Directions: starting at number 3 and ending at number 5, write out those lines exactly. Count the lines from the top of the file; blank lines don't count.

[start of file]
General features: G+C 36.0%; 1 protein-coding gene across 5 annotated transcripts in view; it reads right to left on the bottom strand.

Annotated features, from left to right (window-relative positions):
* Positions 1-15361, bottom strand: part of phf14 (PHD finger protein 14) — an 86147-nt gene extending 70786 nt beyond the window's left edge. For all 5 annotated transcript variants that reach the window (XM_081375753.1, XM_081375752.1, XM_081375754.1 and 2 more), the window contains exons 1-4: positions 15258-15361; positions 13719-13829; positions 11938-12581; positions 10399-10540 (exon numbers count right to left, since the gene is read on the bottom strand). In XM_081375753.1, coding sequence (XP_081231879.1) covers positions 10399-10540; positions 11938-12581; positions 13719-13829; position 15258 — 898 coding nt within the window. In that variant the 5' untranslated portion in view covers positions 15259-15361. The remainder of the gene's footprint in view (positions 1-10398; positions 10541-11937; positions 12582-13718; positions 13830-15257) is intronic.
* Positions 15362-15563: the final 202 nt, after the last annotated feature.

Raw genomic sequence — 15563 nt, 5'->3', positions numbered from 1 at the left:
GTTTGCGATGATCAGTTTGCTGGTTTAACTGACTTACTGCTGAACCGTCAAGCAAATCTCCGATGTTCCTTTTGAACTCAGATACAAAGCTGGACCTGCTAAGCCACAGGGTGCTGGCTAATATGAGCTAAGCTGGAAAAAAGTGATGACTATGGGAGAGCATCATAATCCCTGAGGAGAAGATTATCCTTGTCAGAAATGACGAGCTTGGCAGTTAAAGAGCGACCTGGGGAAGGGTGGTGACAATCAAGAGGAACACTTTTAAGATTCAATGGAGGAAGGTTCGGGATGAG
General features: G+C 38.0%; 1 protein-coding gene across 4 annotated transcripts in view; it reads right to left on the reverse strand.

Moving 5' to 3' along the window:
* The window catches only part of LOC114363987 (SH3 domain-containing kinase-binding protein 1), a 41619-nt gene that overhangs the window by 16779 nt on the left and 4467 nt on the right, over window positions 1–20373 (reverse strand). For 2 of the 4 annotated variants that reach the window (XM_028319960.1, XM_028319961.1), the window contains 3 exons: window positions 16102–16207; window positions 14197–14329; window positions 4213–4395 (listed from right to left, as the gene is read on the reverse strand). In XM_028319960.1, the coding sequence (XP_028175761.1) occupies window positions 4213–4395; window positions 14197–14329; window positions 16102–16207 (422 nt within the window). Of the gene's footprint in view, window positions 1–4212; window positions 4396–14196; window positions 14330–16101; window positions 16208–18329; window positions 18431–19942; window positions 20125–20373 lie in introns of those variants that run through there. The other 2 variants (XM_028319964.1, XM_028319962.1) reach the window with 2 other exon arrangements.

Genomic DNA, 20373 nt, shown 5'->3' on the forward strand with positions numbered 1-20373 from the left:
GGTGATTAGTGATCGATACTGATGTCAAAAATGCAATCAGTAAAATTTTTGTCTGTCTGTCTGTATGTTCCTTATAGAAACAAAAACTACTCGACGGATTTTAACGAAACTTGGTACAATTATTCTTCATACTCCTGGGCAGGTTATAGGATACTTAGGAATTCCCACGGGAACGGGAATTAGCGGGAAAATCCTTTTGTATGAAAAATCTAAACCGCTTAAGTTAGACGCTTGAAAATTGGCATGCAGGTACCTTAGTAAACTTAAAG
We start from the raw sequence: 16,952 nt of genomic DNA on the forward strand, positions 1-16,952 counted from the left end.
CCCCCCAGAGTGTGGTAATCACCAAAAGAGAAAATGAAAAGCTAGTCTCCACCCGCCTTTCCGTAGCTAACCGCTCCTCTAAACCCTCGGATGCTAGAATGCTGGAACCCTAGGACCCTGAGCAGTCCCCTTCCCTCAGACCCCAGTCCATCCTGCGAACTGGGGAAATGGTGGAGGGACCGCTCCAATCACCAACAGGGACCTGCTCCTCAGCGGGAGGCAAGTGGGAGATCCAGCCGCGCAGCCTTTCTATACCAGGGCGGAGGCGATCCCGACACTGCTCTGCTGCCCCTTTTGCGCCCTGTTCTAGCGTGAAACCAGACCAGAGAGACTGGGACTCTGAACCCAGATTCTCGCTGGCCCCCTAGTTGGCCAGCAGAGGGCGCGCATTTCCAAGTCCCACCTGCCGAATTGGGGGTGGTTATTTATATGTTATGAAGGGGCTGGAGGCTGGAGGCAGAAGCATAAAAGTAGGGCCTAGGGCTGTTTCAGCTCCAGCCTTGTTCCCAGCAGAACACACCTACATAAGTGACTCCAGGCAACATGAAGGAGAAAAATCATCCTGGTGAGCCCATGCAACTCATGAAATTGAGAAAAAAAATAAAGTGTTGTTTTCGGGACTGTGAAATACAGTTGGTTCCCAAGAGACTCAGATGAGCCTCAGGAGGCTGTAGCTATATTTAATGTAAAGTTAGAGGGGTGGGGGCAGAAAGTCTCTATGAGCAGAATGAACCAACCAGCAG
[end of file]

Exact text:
* Positions 1-15361, bottom strand: part of phf14 (PHD finger protein 14) — an 86147-nt gene extending 70786 nt beyond the window's left edge. For all 5 annotated transcript variants that reach the window (XM_081375753.1, XM_081375752.1, XM_081375754.1 and 2 more), the window contains exons 1-4: positions 15258-15361; positions 13719-13829; positions 11938-12581; positions 10399-10540 (exon numbers count right to left, since the gene is read on the bottom strand). In XM_081375753.1, coding sequence (XP_081231879.1) covers positions 10399-10540; positions 11938-12581; positions 13719-13829; position 15258 — 898 coding nt within the window. In that variant the 5' untranslated portion in view covers positions 15259-15361. The remainder of the gene's footprint in view (positions 1-10398; positions 10541-11937; positions 12582-13718; positions 13830-15257) is intronic.
* Positions 15362-15563: the final 202 nt, after the last annotated feature.

Raw genomic sequence — 15563 nt, 5'->3', positions numbered from 1 at the left: